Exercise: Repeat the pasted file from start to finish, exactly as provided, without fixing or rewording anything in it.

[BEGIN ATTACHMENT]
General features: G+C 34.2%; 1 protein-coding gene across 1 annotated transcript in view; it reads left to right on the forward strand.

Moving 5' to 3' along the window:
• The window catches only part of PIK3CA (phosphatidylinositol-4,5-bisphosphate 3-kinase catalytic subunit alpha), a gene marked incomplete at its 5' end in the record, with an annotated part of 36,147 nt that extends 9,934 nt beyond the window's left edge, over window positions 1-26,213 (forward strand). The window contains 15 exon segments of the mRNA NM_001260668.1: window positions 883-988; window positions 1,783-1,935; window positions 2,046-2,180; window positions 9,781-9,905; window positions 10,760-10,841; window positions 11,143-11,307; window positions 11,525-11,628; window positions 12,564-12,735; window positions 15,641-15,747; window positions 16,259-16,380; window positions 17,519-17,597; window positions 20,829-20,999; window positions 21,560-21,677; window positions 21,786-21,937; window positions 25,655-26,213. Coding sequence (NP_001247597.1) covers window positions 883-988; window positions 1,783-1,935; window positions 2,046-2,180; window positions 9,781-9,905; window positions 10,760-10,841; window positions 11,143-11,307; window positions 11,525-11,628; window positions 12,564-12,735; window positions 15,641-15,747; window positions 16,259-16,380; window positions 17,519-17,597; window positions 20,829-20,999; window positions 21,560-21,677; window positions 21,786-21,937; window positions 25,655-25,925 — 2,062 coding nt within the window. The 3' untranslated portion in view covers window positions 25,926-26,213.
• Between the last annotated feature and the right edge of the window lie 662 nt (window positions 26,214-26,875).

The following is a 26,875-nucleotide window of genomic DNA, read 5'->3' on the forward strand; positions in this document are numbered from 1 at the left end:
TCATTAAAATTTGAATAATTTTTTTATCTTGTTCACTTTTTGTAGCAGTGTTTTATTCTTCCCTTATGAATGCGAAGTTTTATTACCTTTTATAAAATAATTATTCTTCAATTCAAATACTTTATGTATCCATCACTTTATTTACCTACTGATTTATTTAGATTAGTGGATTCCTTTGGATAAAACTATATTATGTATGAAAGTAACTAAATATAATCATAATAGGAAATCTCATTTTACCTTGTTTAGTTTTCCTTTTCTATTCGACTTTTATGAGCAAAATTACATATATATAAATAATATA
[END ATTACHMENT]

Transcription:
General features: G+C 34.2%; 1 protein-coding gene across 1 annotated transcript in view; it reads left to right on the forward strand.

Moving 5' to 3' along the window:
• The window catches only part of PIK3CA (phosphatidylinositol-4,5-bisphosphate 3-kinase catalytic subunit alpha), a gene marked incomplete at its 5' end in the record, with an annotated part of 36,147 nt that extends 9,934 nt beyond the window's left edge, over window positions 1-26,213 (forward strand). The window contains 15 exon segments of the mRNA NM_001260668.1: window positions 883-988; window positions 1,783-1,935; window positions 2,046-2,180; window positions 9,781-9,905; window positions 10,760-10,841; window positions 11,143-11,307; window positions 11,525-11,628; window positions 12,564-12,735; window positions 15,641-15,747; window positions 16,259-16,380; window positions 17,519-17,597; window positions 20,829-20,999; window positions 21,560-21,677; window positions 21,786-21,937; window positions 25,655-26,213. Coding sequence (NP_001247597.1) covers window positions 883-988; window positions 1,783-1,935; window positions 2,046-2,180; window positions 9,781-9,905; window positions 10,760-10,841; window positions 11,143-11,307; window positions 11,525-11,628; window positions 12,564-12,735; window positions 15,641-15,747; window positions 16,259-16,380; window positions 17,519-17,597; window positions 20,829-20,999; window positions 21,560-21,677; window positions 21,786-21,937; window positions 25,655-25,925 — 2,062 coding nt within the window. The 3' untranslated portion in view covers window positions 25,926-26,213.
• Between the last annotated feature and the right edge of the window lie 662 nt (window positions 26,214-26,875).

The following is a 26,875-nucleotide window of genomic DNA, read 5'->3' on the forward strand; positions in this document are numbered from 1 at the left end:
TCATTAAAATTTGAATAATTTTTTTATCTTGTTCACTTTTTGTAGCAGTGTTTTATTCTTCCCTTATGAATGCGAAGTTTTATTACCTTTTATAAAATAATTATTCTTCAATTCAAATACTTTATGTATCCATCACTTTATTTACCTACTGATTTATTTAGATTAGTGGATTCCTTTGGATAAAACTATATTATGTATGAAAGTAACTAAATATAATCATAATAGGAAATCTCATTTTACCTTGTTTAGTTTTCCTTTTCTATTCGACTTTTATGAGCAAAATTACATATATATAAATAATATA